It may interest you to know that the highest paying jobs of the future will be found in the business, technology, communications, and health care fields.
“Anything that involves tech-based foundations is really growing right now,” says Cagla Celik, a career development specialist at the WVU Career Services Center. “For instance, some of the hot careers we are seeing include cybersecurity, information systems management, marketing and sales, accounting, financial management, information technology, and data analytics.”
Kellyn Smith, Director of the John Chambers College Center for Career Development at WVU, says that rapid changes coming in the future include major increases in working remotely and in the use of technology and artificial intelligence in a variety of industries.
“Adaptability is the key,” she said. “Therefore, it’s important to be resourceful, as more organizations seek candidates virtually across a variety of geographic locations.”
Wondering what specific jobs will be hot in the next five years? Check out this list of high-paying jobs on the horizon, along with WVU Online degrees that will prepare you to be a competitive candidate:
Does all this have you wondering what takes to get one of these high-paying jobs?
Often, a master’s degree or higher is necessary for these highly competitive and challenging positions, along with a several years’ previous experience or a proven track record in a related occupation, as well as professional certifications.
If that seems like a lot, take it one step at a time.
“First of all, building or leveraging a strong professional network is crucial,” says Sarah Glenn, associate director of the John Chambers College Center for Career Development.
“Start this right now. As you advance within your career, your technology competencies are important, but your leadership skills will likely open the door for more promotions over other teammates with similar technical skills.”
She says it is no longer enough to stay current in your own role. Most importantly, you need to actively manage your growth by anticipating the technical skills and core competencies that employers will demand in future talent.
“Therefore, the skills you will need vary, but leadership skills—the ability to motivate and drive performance within your team—are very important. You will need the ability to make data-driven decisions, as well as keen agility – the ability to anticipate and pivot quickly, but thoughtfully.”
“After that, stay up-to-date on trends and market factors that are impacting your industry (or future industry) so that you can be intentional about which skills you seek to learn.”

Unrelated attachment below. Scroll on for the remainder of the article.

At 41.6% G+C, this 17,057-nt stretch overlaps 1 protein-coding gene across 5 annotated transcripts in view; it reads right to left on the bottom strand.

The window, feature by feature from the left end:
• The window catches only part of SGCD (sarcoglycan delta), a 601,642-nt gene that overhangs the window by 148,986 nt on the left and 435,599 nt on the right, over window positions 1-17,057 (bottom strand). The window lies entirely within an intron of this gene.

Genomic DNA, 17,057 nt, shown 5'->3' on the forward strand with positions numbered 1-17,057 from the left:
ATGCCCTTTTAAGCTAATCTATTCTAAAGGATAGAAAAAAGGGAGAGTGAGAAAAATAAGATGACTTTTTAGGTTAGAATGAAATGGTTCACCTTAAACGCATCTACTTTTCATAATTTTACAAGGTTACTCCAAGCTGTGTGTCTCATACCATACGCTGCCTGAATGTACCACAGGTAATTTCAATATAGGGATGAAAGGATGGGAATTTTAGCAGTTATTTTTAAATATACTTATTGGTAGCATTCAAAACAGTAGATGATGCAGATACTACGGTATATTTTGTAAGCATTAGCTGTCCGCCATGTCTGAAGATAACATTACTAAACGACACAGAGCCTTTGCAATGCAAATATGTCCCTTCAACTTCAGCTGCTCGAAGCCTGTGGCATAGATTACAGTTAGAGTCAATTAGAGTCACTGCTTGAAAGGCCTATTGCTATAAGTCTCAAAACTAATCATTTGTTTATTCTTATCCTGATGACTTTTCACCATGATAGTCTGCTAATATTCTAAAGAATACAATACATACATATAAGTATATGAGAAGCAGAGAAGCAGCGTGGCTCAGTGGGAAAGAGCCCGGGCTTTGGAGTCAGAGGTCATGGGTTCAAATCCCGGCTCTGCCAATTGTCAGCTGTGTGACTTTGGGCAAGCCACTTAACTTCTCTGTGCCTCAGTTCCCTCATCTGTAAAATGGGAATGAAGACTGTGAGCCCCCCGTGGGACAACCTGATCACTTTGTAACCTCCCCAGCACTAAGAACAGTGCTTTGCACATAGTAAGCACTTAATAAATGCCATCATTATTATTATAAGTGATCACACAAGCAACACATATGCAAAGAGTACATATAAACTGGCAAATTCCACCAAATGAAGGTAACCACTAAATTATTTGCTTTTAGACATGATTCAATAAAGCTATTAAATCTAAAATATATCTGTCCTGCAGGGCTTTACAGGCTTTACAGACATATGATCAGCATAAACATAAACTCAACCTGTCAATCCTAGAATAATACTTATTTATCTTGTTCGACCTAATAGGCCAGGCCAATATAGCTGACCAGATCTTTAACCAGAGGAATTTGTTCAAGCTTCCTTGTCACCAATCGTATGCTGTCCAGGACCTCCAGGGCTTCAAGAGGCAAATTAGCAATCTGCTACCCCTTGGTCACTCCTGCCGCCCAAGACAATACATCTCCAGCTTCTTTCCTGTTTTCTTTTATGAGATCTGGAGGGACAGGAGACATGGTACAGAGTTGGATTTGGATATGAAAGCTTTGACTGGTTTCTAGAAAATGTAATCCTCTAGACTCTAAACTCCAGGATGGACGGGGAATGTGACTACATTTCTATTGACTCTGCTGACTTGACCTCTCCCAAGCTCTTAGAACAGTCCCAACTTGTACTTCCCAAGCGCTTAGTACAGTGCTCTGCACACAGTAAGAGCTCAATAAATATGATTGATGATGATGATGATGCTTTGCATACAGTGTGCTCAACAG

“This means that each student needs to consider his or her own strengths and interests. From there, take a deep dive into the growth projections and career outcomes of various programs.”
Smith agrees and adds that upskilling and self-learning continue to be important in a remote work environment.
Celik recommends that students do major- or industry-specific research to identify skills and qualifications required in their chosen field.
“Then be proactive and strive to gain the skills and qualifications you need, not only in a classroom setting, but also outside the classroom by attending training programs, working towards certifications and credentials, and learning how to use important tools and software in your field,” she said.
In conclusion, all three WVU career services professionals agreed on one thing: all students, whether they are freshmen or working professionals returning to grad school, need to meet with Career Services—in-person or remotely— as soon as possible.
In some instances, Glenn said, these meetings should take place prior to enrolling in a particular program, to ensure that you are asking yourself the right questions, such as: “What factors should I consider when exploring a graduate school?” Or, “What is my personal motivation and how strong is the market demand for my chosen field?’”
Smith says online students should meet with Career Services at the beginning of their degree program, especially if they are seeking a career change or a new opportunity.
Celik agrees: “The sooner the better!”
Want to get started?
If you want to advance in your current career or prepare for a future career in a high-paying job, here’s how you can get started right now on the path to achieve your goals:
- First, check out college-specific or University-side career centers.
- Then go to LinkedIn and your alumni networks. WVU offers WVU Connect to all alumni.
- Also, be sure to find professionals and trade associations with great industry reputations. For example, human resources professionals should read and follow https://www.shrm.org/.
- Don’t forget to connect with faculty! Students who are working professionals should take part in internal networking at their current organizations.
For more information:
- WVU Career Services Center
- John Chambers Center for Career Development
- WVU Connect
- Find out more about WVU Online degrees.
- Look into making a career change?
- Find out how to finance your graduate degree.
Source for job information: O*NET Online, US News & World Report